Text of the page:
Ava DuVernay Shares John Lewis' Inspiring Message to Her

Ava DuVernay
Adam Burrell

Ava DuVernay

"It's kept me going, and I'm going to miss him," the filmmaker told Stephen Colbert on Thursday's 'Late Show' as she spoke about her work with the civil rights icon, who died last week.

Ava DuVernay said that the words of late Georgia Rep. John Lewis keep her going. Lewis, who was the last survivor of the Big Six civil rights activists, died July 17 at the age of 80.

On Thursday, the filmmaker appeared on A Late Show With Stephen Colbert and reflected on memories of her time with the civil rights icon during the creation of her 2014 Oscar winner Selma. The director said that Lewis told her two words that have since left her striving for more.

"He said, 'Ava, do everything.' He was like Yoda," DuVernay joked with Colbert. "That's one of the gifts that he left for me."

The When They See Us director said that while his remarks initially perplexed her, she's found different ways to interpret the words of wisdom. "On some days 'do everything' means one thing, on another day it means something else," she said.

"It's kept me going, and I'm going to miss him," she added.

DuVernay said that Lewis was "instrumental" in the process of creating the Civil Rights movement-based movie. She told Colbert that she would ask the Georgia congressman about topics ranging from life and work to history.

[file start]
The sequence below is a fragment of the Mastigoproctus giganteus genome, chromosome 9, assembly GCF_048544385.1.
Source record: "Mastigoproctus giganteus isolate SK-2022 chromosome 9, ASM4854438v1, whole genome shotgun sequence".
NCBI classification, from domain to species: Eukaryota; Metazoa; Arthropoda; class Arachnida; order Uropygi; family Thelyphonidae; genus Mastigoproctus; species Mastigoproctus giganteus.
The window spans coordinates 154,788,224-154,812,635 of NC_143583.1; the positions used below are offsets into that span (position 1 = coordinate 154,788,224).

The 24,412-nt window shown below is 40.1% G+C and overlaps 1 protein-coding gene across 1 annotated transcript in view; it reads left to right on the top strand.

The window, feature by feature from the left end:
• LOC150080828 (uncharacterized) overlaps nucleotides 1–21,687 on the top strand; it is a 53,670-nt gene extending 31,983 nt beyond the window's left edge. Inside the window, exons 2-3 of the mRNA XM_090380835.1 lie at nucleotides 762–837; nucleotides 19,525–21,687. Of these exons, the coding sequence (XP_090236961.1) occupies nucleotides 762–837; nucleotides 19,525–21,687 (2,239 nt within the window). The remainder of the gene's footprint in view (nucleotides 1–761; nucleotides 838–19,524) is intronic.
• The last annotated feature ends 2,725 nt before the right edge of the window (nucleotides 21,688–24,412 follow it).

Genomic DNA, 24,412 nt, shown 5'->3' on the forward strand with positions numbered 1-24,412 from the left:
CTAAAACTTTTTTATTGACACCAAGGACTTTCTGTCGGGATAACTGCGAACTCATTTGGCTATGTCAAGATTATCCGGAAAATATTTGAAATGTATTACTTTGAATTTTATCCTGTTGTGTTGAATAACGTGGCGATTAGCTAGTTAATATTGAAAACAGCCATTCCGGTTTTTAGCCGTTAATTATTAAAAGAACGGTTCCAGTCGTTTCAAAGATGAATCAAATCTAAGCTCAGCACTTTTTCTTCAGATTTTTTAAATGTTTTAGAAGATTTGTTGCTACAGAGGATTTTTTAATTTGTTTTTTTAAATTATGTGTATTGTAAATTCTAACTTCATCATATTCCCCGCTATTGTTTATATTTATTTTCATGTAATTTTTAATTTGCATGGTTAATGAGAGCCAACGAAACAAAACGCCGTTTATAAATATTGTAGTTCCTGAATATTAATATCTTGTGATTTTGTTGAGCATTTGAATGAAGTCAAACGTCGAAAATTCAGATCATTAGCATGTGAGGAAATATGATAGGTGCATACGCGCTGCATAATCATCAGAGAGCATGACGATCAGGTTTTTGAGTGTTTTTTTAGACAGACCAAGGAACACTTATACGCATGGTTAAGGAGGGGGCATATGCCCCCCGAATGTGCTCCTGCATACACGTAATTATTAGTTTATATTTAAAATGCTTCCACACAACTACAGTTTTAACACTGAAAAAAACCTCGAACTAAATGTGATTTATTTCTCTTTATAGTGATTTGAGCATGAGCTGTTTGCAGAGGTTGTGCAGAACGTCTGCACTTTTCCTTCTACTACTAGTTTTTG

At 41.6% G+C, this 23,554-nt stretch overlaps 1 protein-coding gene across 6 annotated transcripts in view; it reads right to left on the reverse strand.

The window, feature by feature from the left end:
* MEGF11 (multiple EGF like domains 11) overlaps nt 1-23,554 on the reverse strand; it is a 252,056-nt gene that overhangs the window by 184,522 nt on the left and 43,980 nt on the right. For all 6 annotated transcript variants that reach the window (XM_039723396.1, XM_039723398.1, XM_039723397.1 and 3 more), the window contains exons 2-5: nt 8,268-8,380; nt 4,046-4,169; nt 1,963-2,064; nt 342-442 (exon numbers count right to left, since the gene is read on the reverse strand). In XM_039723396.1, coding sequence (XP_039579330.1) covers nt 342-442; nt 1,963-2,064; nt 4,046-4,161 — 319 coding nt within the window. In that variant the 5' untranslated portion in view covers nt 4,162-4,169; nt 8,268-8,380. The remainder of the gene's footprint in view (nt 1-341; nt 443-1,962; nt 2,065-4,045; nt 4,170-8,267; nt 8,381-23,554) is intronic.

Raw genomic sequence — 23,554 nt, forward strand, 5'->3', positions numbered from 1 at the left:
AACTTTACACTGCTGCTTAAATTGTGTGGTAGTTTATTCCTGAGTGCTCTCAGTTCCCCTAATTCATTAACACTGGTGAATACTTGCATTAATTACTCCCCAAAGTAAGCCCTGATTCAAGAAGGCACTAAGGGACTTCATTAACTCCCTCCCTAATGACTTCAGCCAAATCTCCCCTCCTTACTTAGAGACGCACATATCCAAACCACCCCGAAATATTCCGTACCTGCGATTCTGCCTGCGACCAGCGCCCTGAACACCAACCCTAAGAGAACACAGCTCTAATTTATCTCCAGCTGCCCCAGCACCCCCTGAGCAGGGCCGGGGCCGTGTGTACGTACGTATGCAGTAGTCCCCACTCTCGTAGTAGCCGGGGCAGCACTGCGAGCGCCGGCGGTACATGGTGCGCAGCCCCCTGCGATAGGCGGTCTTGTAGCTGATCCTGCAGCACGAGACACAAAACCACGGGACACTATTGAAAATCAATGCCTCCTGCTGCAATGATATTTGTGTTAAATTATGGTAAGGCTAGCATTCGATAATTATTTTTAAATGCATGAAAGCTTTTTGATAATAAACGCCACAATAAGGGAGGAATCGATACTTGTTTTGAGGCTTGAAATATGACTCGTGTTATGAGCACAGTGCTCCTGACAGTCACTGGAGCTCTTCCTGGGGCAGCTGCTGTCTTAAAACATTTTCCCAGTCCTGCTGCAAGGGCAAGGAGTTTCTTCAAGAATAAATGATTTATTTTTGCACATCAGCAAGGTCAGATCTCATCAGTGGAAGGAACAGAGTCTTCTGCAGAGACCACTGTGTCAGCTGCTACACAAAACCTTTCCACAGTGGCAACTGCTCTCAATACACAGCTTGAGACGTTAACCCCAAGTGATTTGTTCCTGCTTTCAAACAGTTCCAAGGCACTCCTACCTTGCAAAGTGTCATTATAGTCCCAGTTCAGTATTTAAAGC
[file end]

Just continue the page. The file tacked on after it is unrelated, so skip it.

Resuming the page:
The host and his guest went on to talk about the surge in streaming views for DuVernay's historical documentary 13th as people have sought to educate themselves amid the movement for racial justice in the wake of George Floyd's death. The director said that while it's unfortunate that incidents of police brutality continue to take the lives of Black people, she's glad her work can inform those seeking to learn more about injustices toward the Black community.

She went on to talk about the special federal forces being deployed against protestors in Portland and other cities, as she and Colbert wondered why they're not seeing much media coverage of the conflict that DuVernay called "jaw-dropping."

"The thing that's been jarring for me is kind of the lack of press coverage, as this is the number one story," DuVernay said as she later thanked Colbert for asking and allowing them to talk about it. "I know we're in the middle of a pandemic and there's a lot happening. But it has just felt to me like there has not been the kind of outrage and response, and the outrage is going to come from coverage of it. I turn on every single network; I'm looking at everything, and this is not the first story or the second story or the third story. And American citizens are being taken in unmarked vans by people, who knows who they are, dressed in military attire with military-grade weapons."

The violence transpiring between government officers and peaceful protestors shouldn't be a partisan issue, she added.

"This is not even a Republican-Democrat issue, this is what our country has supposedly gone into other countries to fight against," she said. 

Watch the interview below.